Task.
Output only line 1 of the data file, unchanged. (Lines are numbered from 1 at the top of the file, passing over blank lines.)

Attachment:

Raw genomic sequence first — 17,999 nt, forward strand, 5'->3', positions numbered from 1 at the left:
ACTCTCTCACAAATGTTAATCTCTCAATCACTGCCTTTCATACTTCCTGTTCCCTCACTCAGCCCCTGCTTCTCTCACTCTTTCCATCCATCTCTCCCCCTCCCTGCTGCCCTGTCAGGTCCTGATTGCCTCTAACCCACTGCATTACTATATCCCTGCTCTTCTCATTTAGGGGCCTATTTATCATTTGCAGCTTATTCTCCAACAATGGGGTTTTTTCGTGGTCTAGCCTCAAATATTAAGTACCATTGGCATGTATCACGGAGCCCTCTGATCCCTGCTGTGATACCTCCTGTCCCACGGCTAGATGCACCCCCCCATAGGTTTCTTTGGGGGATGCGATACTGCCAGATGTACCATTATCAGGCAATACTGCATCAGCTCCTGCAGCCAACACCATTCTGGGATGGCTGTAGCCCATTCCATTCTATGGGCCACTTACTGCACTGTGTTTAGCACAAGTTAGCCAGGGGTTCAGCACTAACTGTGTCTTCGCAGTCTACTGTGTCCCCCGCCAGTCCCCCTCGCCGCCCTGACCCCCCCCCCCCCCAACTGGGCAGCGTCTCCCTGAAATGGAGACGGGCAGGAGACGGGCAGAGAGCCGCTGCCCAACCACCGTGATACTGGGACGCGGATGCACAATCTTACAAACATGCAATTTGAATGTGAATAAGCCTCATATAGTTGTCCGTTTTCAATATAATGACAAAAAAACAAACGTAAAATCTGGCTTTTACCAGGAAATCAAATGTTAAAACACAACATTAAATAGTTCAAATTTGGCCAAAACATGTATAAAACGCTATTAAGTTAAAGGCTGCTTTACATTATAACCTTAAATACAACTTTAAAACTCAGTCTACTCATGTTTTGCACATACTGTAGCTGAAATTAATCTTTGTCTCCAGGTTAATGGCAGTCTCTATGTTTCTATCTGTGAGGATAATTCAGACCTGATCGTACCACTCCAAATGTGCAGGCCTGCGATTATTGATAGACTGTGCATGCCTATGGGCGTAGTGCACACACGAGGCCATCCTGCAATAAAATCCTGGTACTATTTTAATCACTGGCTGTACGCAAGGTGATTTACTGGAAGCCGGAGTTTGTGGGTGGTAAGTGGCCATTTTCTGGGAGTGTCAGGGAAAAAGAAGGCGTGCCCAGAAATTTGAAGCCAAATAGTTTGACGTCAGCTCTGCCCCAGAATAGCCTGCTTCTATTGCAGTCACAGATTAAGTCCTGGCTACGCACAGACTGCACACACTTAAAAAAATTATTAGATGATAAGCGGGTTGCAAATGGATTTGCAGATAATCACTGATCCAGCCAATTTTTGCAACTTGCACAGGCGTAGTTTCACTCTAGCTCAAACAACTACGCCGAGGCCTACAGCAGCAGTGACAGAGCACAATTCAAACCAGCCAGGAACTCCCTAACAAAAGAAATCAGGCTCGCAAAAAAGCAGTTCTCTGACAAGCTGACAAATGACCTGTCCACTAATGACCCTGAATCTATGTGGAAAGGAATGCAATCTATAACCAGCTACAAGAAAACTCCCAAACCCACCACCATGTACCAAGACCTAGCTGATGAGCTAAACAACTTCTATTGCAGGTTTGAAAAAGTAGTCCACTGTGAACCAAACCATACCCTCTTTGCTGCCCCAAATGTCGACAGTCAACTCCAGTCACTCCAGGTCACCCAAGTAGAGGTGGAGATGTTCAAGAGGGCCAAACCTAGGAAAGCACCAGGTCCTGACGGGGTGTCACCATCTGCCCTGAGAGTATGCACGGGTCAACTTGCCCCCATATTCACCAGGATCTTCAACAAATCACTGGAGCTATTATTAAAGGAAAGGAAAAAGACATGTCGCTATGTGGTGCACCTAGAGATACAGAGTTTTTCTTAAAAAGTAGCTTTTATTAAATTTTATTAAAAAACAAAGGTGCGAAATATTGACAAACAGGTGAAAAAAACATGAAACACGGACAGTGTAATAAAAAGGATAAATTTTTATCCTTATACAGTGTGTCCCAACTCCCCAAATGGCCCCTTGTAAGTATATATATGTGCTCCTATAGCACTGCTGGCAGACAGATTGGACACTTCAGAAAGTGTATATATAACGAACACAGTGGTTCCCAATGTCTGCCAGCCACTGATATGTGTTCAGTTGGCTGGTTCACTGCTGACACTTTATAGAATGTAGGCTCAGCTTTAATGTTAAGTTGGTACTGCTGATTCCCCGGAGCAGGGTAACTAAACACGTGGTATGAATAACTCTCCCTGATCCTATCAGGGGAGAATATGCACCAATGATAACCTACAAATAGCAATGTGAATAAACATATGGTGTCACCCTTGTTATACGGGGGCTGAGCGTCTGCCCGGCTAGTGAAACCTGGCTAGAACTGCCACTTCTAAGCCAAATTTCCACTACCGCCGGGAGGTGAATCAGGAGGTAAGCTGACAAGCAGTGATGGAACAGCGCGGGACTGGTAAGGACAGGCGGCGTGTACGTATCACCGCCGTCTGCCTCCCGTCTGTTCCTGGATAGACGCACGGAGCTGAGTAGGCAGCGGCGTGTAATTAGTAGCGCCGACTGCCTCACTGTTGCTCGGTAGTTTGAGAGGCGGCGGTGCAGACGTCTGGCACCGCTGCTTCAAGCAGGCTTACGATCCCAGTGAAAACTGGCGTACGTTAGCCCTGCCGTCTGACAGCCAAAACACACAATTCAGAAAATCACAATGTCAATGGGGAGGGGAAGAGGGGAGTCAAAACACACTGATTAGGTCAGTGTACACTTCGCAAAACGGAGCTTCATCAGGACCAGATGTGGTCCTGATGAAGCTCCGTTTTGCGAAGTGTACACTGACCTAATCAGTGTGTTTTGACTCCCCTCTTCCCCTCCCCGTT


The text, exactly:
Raw genomic sequence first — 17,999 nt, forward strand, 5'->3', positions numbered from 1 at the left: